The objective of this systematic review was to examine the associations between sleep timing (e.g., bedtime/wake-up time, midpoint of sleep), sleep consistency/regularity (e.g., intra-individual variability in sleep duration, social jetlag, catch-up sleep), and health outcomes in adults aged 18 years and older. Four electronic databases were searched in December 2018 for articles published in the previous 10 years. Fourteen health outcomes were examined. A total of 41 articles, including 92 340 unique participants from 14 countries, met inclusion criteria. Sleep was assessed objectively in 37% of studies and subjectively in 63% of studies. Findings suggest that later sleep timing and greater sleep variability were generally associated with adverse health outcomes. However, because most studies reported linear associations, it was not possible to identify thresholds for “late sleep timing” or “large sleep variability”. In addition, social jetlag was associated with adverse health outcomes, while weekend catch-up sleep was associated with better health outcomes. The quality of evidence ranged from “very low” to “moderate” across study designs and health outcomes using GRADE. In conclusion, the available evidence supports that earlier sleep timing and regularity in sleep patterns with consistent bedtimes and wake-up times are favourably associated with health. (PROSPERO registration no.: CRD42019119534.)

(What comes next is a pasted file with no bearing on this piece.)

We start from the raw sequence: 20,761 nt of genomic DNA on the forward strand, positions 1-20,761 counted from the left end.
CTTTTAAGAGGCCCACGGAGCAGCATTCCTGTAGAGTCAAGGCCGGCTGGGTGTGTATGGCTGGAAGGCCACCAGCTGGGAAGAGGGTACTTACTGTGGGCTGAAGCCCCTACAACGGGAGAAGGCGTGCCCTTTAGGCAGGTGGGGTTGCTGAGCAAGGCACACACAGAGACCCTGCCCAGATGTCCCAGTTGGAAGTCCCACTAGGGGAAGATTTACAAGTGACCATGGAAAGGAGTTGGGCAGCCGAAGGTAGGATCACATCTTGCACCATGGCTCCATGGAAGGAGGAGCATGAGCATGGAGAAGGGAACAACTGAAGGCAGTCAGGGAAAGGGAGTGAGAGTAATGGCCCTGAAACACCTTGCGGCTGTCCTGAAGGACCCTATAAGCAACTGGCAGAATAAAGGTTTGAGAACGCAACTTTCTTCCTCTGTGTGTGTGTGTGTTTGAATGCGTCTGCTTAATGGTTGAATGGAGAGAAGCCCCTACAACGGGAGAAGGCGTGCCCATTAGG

Novelty This is the first systematic review to examine the influence of sleep timing and sleep consistency on health outcomes. Later sleep timing and greater variability in sleep are both associated with adverse health outcomes in adults. Regularity in sleep patterns with consistent bedtimes and wake-up times should be encouraged.